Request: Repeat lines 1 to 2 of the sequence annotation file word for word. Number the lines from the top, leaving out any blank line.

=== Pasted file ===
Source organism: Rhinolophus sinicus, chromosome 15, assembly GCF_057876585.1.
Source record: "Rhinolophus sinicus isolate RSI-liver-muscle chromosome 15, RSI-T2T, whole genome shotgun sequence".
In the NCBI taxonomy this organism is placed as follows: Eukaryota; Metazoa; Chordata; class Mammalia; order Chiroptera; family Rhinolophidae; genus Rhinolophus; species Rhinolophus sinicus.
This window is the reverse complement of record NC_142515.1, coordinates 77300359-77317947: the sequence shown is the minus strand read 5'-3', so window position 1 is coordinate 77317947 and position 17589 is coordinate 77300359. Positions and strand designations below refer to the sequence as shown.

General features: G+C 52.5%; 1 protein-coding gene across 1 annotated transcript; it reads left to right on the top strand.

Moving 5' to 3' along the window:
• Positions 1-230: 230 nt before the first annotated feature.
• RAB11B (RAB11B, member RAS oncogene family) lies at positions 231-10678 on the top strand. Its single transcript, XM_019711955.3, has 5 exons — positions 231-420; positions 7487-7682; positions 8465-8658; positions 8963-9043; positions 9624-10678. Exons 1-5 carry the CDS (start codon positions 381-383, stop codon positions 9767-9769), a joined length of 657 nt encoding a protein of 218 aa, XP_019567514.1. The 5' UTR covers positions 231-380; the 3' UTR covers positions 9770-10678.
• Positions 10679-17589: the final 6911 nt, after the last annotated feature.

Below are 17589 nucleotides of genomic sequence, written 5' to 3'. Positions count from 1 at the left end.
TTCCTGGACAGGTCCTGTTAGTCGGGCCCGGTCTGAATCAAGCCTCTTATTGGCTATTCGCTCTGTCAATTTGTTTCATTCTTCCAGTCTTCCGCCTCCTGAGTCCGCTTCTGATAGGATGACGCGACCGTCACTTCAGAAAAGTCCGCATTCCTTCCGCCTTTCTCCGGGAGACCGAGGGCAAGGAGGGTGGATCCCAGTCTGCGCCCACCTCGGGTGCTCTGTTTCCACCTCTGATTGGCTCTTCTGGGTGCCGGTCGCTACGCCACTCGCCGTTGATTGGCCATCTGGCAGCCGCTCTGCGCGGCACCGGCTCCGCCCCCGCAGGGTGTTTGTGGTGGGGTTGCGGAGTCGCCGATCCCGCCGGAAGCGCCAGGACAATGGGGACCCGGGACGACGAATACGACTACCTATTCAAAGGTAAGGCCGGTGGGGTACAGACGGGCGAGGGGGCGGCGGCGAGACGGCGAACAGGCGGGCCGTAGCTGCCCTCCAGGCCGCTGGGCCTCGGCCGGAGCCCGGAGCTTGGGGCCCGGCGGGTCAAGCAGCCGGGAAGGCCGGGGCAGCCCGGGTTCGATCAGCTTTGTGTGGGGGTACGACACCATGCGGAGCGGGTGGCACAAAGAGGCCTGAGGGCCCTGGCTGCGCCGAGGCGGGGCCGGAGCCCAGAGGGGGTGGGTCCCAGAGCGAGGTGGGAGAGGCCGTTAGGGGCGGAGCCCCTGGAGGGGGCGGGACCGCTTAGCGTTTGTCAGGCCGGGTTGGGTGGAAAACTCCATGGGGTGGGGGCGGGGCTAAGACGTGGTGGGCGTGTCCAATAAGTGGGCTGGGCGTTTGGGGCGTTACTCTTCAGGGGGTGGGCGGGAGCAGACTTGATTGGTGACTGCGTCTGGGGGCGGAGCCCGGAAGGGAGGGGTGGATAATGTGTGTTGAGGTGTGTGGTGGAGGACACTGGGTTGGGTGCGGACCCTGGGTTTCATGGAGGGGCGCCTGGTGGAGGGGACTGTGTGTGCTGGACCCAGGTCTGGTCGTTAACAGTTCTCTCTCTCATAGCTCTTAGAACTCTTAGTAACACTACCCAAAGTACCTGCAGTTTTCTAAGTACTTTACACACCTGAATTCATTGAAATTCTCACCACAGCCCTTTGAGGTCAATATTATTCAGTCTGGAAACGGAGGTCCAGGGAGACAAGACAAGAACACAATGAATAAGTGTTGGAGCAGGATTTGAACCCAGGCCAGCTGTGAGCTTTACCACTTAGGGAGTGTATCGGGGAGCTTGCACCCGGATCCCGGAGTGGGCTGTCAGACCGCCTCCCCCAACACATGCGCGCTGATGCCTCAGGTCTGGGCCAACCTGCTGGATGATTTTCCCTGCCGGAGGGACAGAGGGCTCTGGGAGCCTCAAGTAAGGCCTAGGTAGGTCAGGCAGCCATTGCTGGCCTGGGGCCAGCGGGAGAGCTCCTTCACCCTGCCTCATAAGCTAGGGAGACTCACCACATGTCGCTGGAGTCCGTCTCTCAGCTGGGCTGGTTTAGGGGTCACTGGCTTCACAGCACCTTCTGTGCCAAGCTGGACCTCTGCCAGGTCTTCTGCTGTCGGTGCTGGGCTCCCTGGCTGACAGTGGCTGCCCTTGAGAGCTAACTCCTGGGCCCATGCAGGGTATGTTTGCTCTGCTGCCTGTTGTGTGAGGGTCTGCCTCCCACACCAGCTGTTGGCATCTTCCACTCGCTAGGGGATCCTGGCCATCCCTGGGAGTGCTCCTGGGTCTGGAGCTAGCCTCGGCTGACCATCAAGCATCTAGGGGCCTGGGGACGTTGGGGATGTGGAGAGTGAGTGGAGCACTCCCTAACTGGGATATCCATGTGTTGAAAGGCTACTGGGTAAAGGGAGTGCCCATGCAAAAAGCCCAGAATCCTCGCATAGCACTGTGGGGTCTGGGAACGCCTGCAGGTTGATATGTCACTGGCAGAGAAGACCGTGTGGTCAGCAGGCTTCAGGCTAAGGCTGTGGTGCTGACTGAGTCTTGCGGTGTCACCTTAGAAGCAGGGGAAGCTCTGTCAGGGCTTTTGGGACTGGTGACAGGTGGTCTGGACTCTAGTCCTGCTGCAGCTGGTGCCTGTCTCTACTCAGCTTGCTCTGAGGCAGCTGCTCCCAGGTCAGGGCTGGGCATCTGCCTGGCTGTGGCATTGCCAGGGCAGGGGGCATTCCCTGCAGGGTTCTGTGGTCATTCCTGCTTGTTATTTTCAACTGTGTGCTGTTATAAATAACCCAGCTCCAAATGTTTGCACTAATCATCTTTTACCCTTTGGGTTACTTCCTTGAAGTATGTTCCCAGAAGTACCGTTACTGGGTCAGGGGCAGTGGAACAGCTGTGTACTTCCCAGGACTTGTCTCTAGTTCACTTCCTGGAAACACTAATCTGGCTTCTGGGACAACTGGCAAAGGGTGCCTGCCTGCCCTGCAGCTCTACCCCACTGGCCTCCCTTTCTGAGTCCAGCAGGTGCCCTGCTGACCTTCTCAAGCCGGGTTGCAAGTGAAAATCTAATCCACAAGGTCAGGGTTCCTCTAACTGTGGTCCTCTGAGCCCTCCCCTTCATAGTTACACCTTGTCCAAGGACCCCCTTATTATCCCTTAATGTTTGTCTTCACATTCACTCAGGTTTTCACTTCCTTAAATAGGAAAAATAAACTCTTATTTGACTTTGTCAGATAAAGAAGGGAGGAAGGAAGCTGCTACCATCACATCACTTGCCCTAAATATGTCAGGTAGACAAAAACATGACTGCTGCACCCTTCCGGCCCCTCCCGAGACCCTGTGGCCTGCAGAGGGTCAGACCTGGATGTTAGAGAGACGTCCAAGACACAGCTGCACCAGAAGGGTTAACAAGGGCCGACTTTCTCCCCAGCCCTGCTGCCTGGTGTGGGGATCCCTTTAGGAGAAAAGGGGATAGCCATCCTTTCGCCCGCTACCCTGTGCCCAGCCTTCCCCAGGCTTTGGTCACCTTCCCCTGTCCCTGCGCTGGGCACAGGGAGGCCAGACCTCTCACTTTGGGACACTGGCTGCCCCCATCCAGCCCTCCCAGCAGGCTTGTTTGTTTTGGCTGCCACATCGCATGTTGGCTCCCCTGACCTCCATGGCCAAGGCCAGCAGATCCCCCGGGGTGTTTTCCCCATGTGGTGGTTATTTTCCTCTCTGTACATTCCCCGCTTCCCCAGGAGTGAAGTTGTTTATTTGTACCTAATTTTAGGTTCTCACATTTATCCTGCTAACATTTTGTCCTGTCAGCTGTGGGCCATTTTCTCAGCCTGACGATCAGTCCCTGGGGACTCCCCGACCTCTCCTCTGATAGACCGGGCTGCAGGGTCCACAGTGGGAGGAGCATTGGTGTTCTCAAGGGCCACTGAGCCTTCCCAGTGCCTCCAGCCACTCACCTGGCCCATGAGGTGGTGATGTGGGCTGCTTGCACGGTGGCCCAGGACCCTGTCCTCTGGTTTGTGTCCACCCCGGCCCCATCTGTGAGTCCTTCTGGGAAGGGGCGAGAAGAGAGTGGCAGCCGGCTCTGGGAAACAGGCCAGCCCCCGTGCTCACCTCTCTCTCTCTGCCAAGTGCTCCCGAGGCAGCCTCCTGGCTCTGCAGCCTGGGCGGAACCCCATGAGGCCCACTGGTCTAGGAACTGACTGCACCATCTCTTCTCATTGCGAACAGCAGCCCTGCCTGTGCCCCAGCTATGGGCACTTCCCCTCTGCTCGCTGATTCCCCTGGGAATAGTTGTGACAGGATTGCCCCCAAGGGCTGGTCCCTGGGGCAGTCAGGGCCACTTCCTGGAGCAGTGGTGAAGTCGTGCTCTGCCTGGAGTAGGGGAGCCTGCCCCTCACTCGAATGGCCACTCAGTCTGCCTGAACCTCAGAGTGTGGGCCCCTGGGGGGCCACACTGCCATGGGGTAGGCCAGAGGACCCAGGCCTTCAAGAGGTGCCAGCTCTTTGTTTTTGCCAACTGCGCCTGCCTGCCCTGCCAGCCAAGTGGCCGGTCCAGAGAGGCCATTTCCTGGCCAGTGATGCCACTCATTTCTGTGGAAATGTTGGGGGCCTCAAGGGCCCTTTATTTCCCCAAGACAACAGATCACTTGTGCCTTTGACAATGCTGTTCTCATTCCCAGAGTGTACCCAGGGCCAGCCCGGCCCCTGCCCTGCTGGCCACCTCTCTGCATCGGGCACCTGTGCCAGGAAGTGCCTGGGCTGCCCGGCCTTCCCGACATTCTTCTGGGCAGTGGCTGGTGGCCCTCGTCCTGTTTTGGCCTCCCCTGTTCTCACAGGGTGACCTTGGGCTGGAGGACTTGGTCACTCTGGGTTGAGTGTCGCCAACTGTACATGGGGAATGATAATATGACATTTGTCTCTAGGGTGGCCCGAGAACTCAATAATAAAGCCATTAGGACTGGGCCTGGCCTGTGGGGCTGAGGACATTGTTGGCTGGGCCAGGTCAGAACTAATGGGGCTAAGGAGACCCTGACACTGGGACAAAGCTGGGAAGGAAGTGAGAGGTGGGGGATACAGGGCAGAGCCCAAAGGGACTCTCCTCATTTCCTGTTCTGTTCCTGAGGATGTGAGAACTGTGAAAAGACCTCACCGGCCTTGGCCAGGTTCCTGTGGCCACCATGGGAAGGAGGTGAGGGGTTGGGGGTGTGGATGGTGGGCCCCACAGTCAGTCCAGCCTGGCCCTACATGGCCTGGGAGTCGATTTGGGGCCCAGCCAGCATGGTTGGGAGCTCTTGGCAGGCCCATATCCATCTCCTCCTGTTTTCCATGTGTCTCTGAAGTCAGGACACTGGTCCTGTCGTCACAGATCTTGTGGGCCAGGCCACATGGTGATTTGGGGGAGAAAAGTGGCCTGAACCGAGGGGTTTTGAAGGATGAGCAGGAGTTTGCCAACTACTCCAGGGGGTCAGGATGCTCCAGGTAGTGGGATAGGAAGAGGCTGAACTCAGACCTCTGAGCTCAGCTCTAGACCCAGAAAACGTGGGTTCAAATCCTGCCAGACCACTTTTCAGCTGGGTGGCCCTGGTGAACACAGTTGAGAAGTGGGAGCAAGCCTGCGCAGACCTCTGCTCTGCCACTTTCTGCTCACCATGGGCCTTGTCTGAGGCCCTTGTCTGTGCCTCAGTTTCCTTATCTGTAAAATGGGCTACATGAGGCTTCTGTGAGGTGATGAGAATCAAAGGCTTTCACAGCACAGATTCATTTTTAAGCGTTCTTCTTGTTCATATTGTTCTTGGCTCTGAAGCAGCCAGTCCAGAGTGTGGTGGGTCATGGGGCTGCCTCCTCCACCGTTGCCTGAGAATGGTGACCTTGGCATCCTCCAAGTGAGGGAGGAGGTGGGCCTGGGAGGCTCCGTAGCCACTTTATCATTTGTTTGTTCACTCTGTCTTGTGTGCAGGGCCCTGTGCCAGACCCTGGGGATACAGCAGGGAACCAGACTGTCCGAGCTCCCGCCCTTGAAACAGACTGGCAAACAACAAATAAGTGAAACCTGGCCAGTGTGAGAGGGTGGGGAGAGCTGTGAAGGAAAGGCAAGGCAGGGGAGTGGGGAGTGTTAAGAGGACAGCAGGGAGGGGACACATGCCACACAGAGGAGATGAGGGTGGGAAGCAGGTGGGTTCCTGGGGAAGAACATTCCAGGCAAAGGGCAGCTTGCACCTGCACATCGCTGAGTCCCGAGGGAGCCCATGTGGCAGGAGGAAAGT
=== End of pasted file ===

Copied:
Source organism: Rhinolophus sinicus, chromosome 15, assembly GCF_057876585.1.
Source record: "Rhinolophus sinicus isolate RSI-liver-muscle chromosome 15, RSI-T2T, whole genome shotgun sequence".